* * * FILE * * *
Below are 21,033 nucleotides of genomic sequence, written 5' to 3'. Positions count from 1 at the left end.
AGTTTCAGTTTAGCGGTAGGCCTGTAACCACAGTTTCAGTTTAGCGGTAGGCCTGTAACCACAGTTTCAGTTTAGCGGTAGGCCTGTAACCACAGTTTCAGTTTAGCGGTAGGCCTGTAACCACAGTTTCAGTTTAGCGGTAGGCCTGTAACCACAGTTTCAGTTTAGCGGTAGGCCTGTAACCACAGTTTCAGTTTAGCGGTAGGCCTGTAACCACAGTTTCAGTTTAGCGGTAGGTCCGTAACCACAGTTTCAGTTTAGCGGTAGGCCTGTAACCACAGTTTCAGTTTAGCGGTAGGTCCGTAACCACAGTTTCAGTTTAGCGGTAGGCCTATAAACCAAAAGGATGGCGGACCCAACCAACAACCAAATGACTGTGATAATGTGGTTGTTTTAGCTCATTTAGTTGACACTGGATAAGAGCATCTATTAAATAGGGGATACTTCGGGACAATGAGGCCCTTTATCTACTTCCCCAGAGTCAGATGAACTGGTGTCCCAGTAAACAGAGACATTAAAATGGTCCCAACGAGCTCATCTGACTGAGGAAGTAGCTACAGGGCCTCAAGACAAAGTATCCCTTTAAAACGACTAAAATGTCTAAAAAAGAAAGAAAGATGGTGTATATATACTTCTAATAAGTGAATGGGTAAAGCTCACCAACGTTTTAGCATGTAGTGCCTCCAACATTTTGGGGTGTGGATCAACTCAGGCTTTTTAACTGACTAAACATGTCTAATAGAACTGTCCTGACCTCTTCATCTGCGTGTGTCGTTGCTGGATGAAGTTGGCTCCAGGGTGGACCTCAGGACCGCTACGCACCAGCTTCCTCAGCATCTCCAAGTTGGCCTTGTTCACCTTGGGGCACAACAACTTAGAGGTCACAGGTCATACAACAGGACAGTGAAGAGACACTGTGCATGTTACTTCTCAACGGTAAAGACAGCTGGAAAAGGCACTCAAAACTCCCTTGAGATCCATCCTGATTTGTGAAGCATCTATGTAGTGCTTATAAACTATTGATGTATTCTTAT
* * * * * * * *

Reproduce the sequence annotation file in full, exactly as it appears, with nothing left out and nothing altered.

Below are 21,033 nucleotides of genomic sequence, written 5' to 3'. Positions count from 1 at the left end.
AGTTTCAGTTTAGCGGTAGGCCTGTAACCACAGTTTCAGTTTAGCGGTAGGCCTGTAACCACAGTTTCAGTTTAGCGGTAGGCCTGTAACCACAGTTTCAGTTTAGCGGTAGGCCTGTAACCACAGTTTCAGTTTAGCGGTAGGCCTGTAACCACAGTTTCAGTTTAGCGGTAGGCCTGTAACCACAGTTTCAGTTTAGCGGTAGGCCTGTAACCACAGTTTCAGTTTAGCGGTAGGTCCGTAACCACAGTTTCAGTTTAGCGGTAGGCCTGTAACCACAGTTTCAGTTTAGCGGTAGGTCCGTAACCACAGTTTCAGTTTAGCGGTAGGCCTATAAACCAAAAGGATGGCGGACCCAACCAACAACCAAATGACTGTGATAATGTGGTTGTTTTAGCTCATTTAGTTGACACTGGATAAGAGCATCTATTAAATAGGGGATACTTCGGGACAATGAGGCCCTTTATCTACTTCCCCAGAGTCAGATGAACTGGTGTCCCAGTAAACAGAGACATTAAAATGGTCCCAACGAGCTCATCTGACTGAGGAAGTAGCTACAGGGCCTCAAGACAAAGTATCCCTTTAAAACGACTAAAATGTCTAAAAAAGAAAGAAAGATGGTGTATATATACTTCTAATAAGTGAATGGGTAAAGCTCACCAACGTTTTAGCATGTAGTGCCTCCAACATTTTGGGGTGTGGATCAACTCAGGCTTTTTAACTGACTAAACATGTCTAATAGAACTGTCCTGACCTCTTCATCTGCGTGTGTCGTTGCTGGATGAAGTTGGCTCCAGGGTGGACCTCAGGACCGCTACGCACCAGCTTCCTCAGCATCTCCAAGTTGGCCTTGTTCACCTTGGGGCACAACAACTTAGAGGTCACAGGTCATACAACAGGACAGTGAAGAGACACTGTGCATGTTACTTCTCAACGGTAAAGACAGCTGGAAAAGGCACTCAAAACTCCCTTGAGATCCATCCTGATTTGTGAAGCATCTATGTAGTGCTTATAAACTATTGATGTATTCTTAT